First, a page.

She begins to understand how he thinks and how he processes things and how his family can understand him better.
This is a must read for all those people who look at children "musbehaving" in a supermarket or a park to allow them to better understand the world of autism in all its forms. 
A really well written  book discussing a much misunderstood condition.
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Thanks to netgalley for the chance to read this book.

Jakes marriage is on the verge of breaking down and his son Alfie is proving to be difficult to handle. 
Emily has been though a tough childhood and feels let down by her family, 
Jake and Emily meet at anger management, Emily meets Alfie and forms a bond with him, getting him to do things others struggle with.
What does the future have in store for Jakes marriage and how will this affect Emily and Alfie.
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A well written and beautifully observed novel from Rachel. I enjoyed keeping up with all the characters and in particular Alfie, hoping that all would turn out okay for him..
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I devoured this book in one evening and I’m not even sorry about it. 
I went into this book expecting your normal run of the mill romantic comedy but it was so much more than that. 
It is the story of a frustrated father whose marriage is on the verge of breaking and whose son is not like normal kids.
It is the story of a woman who has been wronged so much in the past and wants to keep to herself. 
It is the story of a young boy with a form of autism who doesn’t understand why people wont follow his rules. 
This story is told in the perspective of all three of our main characters and is written so beautifully that I fell in love with each of their stories. The characters were well developed and I couldn’t help myself wanting to know more about their lives. 
As much as I would love to sit here and discuss the whole book and why it is now one of my favourite books, I want you to pick up this book. I want you to take the time to read it yourself. Immerse yourself in the ups and downs of these three characters lives.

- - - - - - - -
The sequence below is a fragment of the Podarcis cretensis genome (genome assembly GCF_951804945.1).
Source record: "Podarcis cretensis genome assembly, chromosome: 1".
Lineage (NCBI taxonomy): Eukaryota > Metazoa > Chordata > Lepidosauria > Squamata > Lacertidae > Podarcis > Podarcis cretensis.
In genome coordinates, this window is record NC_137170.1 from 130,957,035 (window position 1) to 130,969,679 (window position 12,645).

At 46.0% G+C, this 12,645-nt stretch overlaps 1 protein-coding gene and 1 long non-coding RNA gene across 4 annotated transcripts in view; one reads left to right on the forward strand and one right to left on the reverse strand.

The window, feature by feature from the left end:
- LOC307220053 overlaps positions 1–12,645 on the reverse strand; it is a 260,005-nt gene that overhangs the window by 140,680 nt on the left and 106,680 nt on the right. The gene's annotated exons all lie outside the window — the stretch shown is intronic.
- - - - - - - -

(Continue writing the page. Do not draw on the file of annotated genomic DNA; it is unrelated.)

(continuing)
This book took me on an adventure that I will never forget. It is a compelling read with family and love at its forefront. It’s a story of self-acceptance and learning to change. 

Thank you to NetGalley and Penguin for providing me with a copy of the book in exchange for an honest review.
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I really enjoyed reading this book because it was so believable.Alfie,Emily and Jake all have problems and none of them are perfect!Meeting Jake on the anger management course was clever and we don’t know why Emily is there for some time.Her empathy and care of Alfie is unexpected and yet very real.I totally recommend this as an excellent read.
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Saturdays at Noon is the debut novel from Rachel Marks. The book focuses on marriage, autism, parenting and anger management. There’s complex relationships but some really great characters and subject matter that makes you stop and think. It’s beautifully written and I would highly recommend this book.

Thank you to NetGalley, Penguin and the author for the chance to review.
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Rachel Marks structures her fabulous novel about family, marriage, parenting, autism and broken lives around a anger management course run on Saturdays at noon that Emily and Jake attend. Shaven headed, spikey Emily first encounters 6 year old Alfie hiding under a table in a cafe, striking an immediate connection with the boy. Jake, Alfie's distraught father, and Emily most definitely do not get on, Jake loves his son, but his marriage to Jemma, a marketing executive, struggles under the weight of Alfie's angst, rage and meltdowns that leave their home in a constant state of being wrecked, whilst being out in public with their son is a never ending nightmare. Jake refuses to countenance the autism label for his beloved, if difficult son, he would rather be condemned for poor parenting. Alfie never forms connections with others, but he does with Emily, and Emily who is struggling to get over a disastrous relationship with a married man, adores Alfie.